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Dialogic Teaching: Transforming
Classroom Communication
Alina Reznitskaya, Joe Oyler, Monica Glina, Alexandra Major
Montclair State University
Ian Wilkinson
Ohio State University
 The Institute of Education Sciences, U.S. Department of
 Grant # R305A120634
 What Should Kelly Do?
 What is the value of having this kind of discussions for the
WHY: Argument Literacy
To improve students’ ability and predisposition to comprehend,
evaluate, and formulate arguments, or argument literacy
“This, it seems to me, is a fine and noble story to offer as a reason for
schooling: to provide our youth with the knowledge and will to participate in
the great [American] experiment; to teach them how to argue, and to help
them discover what questions are worth arguing about, and, of course, to
make sure they know what happens when arguments cease” (Postman,
1995, pp. 73-74).
HOW: Dialogic Inquiry
 Dialogic Inquiry is an approach to teaching that involves students in
the collaborative construction of meaning and is characterized by
shared control over the key aspects of classroom discourse.
• Philosophy for Children (Lipman,
Sharp, & Oscanyon, 1980),
• Collaborative Reasoning
(Waggoner, et al., 1995)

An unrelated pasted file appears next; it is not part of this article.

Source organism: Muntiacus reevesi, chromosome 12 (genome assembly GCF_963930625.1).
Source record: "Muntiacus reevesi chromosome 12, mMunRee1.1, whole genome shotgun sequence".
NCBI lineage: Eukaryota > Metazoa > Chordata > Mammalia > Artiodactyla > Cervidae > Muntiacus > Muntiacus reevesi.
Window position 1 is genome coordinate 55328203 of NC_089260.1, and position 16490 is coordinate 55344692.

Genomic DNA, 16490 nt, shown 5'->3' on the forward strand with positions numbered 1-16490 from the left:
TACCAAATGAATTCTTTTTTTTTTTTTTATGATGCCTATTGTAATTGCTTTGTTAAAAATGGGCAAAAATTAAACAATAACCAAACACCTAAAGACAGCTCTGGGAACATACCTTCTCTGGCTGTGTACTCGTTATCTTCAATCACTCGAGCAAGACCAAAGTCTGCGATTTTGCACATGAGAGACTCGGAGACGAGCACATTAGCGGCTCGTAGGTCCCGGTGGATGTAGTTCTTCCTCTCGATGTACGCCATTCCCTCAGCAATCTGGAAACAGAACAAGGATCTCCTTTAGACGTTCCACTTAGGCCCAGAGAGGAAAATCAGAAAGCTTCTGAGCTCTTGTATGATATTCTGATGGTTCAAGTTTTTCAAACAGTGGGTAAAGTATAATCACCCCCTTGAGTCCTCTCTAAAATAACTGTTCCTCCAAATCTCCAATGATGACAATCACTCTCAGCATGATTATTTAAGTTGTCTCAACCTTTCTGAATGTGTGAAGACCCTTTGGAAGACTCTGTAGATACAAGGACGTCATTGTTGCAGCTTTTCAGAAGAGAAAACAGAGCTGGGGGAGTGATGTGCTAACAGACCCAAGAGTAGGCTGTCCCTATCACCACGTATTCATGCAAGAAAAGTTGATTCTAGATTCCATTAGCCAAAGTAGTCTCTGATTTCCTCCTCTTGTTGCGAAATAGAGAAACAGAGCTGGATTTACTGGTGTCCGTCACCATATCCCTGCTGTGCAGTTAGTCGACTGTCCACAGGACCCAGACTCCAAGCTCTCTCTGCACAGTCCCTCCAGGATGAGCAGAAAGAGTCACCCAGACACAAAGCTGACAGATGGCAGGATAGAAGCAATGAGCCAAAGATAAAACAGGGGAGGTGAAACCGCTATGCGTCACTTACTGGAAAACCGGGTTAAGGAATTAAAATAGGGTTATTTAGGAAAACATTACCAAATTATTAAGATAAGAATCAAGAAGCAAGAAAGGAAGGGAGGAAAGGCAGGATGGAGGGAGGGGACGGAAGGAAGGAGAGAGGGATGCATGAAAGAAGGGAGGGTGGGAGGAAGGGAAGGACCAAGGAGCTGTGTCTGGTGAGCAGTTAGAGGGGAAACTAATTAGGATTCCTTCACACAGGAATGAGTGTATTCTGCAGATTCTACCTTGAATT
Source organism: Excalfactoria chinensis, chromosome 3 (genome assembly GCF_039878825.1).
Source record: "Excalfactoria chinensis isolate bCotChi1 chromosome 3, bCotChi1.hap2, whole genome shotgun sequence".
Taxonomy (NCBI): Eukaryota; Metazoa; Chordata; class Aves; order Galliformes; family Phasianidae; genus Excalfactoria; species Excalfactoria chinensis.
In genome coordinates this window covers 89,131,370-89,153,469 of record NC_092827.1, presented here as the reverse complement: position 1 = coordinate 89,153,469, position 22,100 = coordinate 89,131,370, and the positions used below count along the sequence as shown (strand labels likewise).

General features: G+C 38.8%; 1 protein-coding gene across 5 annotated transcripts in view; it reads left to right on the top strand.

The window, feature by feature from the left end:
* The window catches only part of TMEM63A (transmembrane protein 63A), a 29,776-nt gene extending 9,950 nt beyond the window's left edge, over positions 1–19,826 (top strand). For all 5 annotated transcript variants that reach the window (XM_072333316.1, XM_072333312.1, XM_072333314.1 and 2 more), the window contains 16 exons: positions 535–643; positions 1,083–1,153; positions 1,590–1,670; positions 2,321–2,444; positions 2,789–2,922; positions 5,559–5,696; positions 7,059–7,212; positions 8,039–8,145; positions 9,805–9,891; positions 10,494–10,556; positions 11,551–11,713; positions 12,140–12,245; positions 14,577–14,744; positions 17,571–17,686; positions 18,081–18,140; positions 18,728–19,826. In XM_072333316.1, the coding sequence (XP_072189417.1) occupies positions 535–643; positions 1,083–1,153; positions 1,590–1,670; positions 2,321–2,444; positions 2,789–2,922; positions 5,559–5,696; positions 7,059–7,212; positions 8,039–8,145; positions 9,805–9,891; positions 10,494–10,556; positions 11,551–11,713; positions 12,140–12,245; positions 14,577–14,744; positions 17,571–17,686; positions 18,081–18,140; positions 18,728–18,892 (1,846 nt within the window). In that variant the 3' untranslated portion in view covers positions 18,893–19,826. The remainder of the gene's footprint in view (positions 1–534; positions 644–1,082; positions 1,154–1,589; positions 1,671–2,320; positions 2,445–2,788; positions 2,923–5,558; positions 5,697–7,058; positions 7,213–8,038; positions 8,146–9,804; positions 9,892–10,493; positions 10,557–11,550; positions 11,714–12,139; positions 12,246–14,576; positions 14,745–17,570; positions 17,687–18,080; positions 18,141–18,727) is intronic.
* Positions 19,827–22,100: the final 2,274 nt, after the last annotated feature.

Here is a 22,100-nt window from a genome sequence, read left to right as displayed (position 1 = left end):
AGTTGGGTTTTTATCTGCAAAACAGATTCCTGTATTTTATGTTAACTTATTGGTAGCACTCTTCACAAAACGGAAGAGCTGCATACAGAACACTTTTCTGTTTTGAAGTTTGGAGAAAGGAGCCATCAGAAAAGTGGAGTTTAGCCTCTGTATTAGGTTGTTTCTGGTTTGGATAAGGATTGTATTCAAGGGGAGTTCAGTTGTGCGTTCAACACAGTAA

• Paideia Seminar (Billings &
Fitzgerald, 2002),
• Junior Great Books Shared Inquiry
(Great Books Foundation, 1987)
HOW it works:
Theory and Research
 Theory: Social constructivism (e.g., Vygotsky, Piaget, Wells, Halliday)
 Learning occurs through “the mastery of devices of cultural behavior
and thinking”
 Students internalize the “new tools” or “resources of culture” through
 Research:
 improved reasoning (Kuhn & Udell, 2003; Mercer,Wegerif, &
 enhanced quality of argumentative writing (Applebee et al., 2003;
Reznitskaya et al., 2001),
 increased comprehension and argumentation about text (e.g.,
Murphy et al., 2009).
From Group to Individual Arguments
Response to
My position is…
because the text
However, others
might think…
Monologic-Dialogic Continuum
The teacher has exclusive
control over discussion.
S/he introduces topics,
nominates students, asks
questions, and evaluates
Students participate in the
collaborative construction of
knowledge. They share
control over the key aspects